1st Amendment, Clay Calvert, Editor Blog, First Amendment, Free Press, Free Speech, New England Law Review, Privacy, publicity rights, Symposium

Contributing Author Profile: Clay Calvert

Contributing Editor: Aysha Warsi
Respected author and professor, Clay Calvert, will be a panelist at the New England Law Review’s Spring Symposium on February 11, 2016. Professor Calvert earned his B.A. in Communication with distinction and Ph.D. in Communication from Stanford University. He also received his J.D. Order of the Coif from the University of the Pacific’s McGeorge School of Law. Professor Calvert is a member of the State Bar of California and the Bar of the Supreme Court of the United States.

1st Amendment, Amy Gajda, Editor Blog, First Amendment, Free Press, Free Speech, New England Law Review, Privacy, publicity rights

Contributing Author Profile: Amy Gajda

Contributing Editor: Shannon Boyne
Amy Gajda is currently an Associate Professor of Law at Tulane University Law School and is internationally recognized for her expertise in the areas of information privacy, media law, torts, and higher education law. In 2013 she was awarded the Felix Frankfurter Award for Distinguished Teaching, Tulane University Law School’s highest teaching honor. She has chaired the Association of American Law Schools’ Sections on Mass Communication and Defamation and Privacy. Ms. Gadja also led the Association for Education in Journalism and Mass Communication’s Law and Policy Division.

1st Amendment, First Amendment, Free Speech

NELR Happenings: The First Amendment Bubble: How Privacy and Paparazzi Threaten a Free Press — Spring 2016 Symposium

Join the New England Law Review for our spring book symposium on February 11th at 4:00 p.m. in the Cherry Room at New England Law | Boston. It will showcase Professor Amy Gajda’s book “The First Amendment Bubble: How Privacy and Paparazzi Threaten a Free Press.” Her book explores judicial oversight of journalism news judgment. She will discuss how the expansion of acceptable news content has shifted courts’ focus from the First Amendment to individual privacy—a shift that curtails mainstream journalists’ press freedoms. Both Professor Calvert as well as Professor West will respond. The symposium will feature Professor Amy Gajda, a Visiting Scholar from Tulane University Law School, as our keynote speaker, as well as feedback and commentary from a panel of prominent legal voices, including:

  • Professor Clay Calvert, University of Florida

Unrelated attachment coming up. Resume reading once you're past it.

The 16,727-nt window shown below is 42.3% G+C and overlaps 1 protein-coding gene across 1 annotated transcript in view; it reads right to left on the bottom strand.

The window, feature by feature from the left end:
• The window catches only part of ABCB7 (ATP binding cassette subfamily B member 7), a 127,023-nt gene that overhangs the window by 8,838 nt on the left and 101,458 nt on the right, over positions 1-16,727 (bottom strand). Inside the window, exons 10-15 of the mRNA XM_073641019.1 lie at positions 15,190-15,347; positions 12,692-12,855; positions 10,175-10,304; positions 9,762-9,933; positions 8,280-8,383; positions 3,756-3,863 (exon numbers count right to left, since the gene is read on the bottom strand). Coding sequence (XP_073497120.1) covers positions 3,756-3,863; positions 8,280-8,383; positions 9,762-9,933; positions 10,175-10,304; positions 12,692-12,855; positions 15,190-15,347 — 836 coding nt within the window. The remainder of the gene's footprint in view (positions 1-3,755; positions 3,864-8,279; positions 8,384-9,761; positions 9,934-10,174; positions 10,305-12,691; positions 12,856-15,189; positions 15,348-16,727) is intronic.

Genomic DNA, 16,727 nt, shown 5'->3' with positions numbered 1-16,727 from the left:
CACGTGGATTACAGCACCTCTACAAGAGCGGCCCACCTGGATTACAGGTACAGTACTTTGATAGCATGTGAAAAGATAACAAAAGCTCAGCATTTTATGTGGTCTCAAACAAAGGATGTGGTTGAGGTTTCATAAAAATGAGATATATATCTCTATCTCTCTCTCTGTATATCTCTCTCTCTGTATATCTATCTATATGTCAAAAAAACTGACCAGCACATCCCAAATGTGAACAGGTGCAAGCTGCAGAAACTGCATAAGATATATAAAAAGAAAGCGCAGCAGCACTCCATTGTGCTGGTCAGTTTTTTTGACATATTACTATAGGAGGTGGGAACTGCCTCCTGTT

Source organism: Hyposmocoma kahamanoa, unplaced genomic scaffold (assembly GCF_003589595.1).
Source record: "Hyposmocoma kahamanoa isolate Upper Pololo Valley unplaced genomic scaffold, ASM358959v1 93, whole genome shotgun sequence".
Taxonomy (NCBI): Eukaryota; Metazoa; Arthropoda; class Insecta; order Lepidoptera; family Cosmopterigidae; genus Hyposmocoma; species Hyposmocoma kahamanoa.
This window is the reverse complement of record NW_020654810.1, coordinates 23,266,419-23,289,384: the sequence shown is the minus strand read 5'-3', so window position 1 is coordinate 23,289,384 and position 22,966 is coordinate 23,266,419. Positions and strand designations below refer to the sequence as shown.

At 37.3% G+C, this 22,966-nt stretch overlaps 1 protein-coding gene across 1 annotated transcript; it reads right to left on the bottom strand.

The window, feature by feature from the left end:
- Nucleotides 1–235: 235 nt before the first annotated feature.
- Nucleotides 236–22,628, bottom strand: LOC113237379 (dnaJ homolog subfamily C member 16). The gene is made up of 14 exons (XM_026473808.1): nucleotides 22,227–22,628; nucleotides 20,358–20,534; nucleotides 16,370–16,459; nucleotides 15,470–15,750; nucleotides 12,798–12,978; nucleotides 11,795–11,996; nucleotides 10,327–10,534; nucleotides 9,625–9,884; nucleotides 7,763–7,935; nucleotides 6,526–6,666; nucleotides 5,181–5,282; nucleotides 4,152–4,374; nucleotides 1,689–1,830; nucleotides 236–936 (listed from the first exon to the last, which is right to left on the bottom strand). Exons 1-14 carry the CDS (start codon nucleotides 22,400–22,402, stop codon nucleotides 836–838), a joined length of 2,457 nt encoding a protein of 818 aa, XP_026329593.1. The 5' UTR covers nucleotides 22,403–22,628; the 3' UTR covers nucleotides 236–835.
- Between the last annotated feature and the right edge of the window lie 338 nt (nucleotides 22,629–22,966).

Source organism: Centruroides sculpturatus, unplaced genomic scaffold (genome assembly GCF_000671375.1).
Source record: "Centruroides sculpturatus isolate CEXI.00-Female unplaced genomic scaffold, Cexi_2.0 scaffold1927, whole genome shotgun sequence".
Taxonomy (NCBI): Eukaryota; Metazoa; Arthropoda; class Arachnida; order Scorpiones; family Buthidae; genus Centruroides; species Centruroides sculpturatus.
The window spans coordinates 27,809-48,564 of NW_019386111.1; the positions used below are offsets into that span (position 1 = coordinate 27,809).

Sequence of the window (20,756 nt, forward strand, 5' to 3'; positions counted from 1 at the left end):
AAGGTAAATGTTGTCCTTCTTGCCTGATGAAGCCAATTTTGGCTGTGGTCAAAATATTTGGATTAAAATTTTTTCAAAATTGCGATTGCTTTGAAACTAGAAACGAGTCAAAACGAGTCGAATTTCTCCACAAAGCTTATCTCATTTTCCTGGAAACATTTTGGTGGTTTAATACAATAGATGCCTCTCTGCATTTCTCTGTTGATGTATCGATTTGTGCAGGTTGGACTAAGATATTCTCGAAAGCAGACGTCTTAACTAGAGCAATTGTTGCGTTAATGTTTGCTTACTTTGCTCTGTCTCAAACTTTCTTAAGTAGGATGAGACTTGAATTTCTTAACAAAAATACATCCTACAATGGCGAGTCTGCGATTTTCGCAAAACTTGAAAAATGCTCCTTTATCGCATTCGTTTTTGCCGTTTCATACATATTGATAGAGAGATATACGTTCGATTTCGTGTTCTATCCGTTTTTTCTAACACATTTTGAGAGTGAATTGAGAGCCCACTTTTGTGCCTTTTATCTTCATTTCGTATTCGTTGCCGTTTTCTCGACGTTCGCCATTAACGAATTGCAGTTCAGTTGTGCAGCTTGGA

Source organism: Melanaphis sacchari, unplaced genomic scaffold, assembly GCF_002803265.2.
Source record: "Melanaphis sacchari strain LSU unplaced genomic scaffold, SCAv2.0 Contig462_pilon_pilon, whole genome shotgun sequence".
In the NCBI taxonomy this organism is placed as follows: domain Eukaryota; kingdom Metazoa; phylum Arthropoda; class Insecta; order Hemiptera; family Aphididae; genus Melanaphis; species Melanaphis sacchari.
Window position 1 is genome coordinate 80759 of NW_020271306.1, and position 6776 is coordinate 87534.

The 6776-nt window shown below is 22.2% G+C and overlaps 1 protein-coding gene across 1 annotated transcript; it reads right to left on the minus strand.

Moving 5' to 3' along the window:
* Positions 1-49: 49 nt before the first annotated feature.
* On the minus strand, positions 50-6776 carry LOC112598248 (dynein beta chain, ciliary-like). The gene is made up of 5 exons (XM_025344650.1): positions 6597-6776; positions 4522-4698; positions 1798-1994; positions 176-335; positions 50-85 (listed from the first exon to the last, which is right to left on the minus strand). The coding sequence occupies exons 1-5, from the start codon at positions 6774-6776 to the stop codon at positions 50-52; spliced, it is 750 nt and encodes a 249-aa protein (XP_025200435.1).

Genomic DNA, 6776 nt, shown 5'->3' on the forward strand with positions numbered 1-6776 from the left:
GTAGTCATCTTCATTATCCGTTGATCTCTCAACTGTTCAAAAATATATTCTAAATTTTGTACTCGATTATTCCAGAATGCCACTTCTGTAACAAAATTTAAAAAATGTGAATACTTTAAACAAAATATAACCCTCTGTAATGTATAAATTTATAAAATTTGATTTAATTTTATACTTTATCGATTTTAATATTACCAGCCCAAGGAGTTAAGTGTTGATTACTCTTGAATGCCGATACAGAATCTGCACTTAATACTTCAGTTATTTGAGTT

• Associate Professor Sonja R. West, University of Georgia Law
Sponsored By: New England First Amendment Coalition For more information, visit our symposium page here. You can also let us know you are going on our Facebook event page. We look forward to seeing you there!

New England Regional Junior Faculty Workshop

Faculty Blog: Conference Announcement: New England Regional Junior Faculty Scholarship Workshop

New England Law | Boston is pleased to host the New England Regional Junior Faculty Scholarship Workshop on Friday, February 12, 2016. The workshop will bring together junior law school faculty from around the New England region to present works in progress. The workshop is timed to allow participants to incorporate feedback before the spring article submission cycle, but papers and “ideas in progress” are welcome at any stage of completion. New England Law | Boston will provide a light breakfast and lunch to attendees. There is no fee for attending the workshop, but participants will be responsible for their own travel expenses. The workshop is open to all non-tenured faculty at any law school in the United States. Each participant will be asked to present his or her own paper or project and to serve as a primary commenter on another attendee’s paper or project. To ensure an atmosphere conducive to lively discussion and constructive feedback, space is limited to twenty participants.

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Article Preview: “Reforming Civil Asset Forfeiture”

Contributing Editor: Greg Mosher
Citizens who own property in Massachusetts, or pass through Massachusetts, are at a greater risk of having their property taken and sold by the Commonwealth than in almost any other state. As if Due Process no longer applies, the Commonwealth presumes the property itself guilty, seizes it, sells it, and uses the cold hard cash to pad police and prosecutor budgets. In Reforming Civil Asset Forfeiture: Ensuring Fairness and Due Process for Property Owners in Massachusetts, Charles Basler champions civil asset forfeiture laws that are nobler than The Commonwealth’s. He explains that among the states, the Commonwealth of Massachusetts is an outlier. This is not because Massachusetts is the archetype of change or on the cutting edge of social justice, but because its civil asset forfeiture law is unusually similar to federal laws of yore that were repealed some time ago.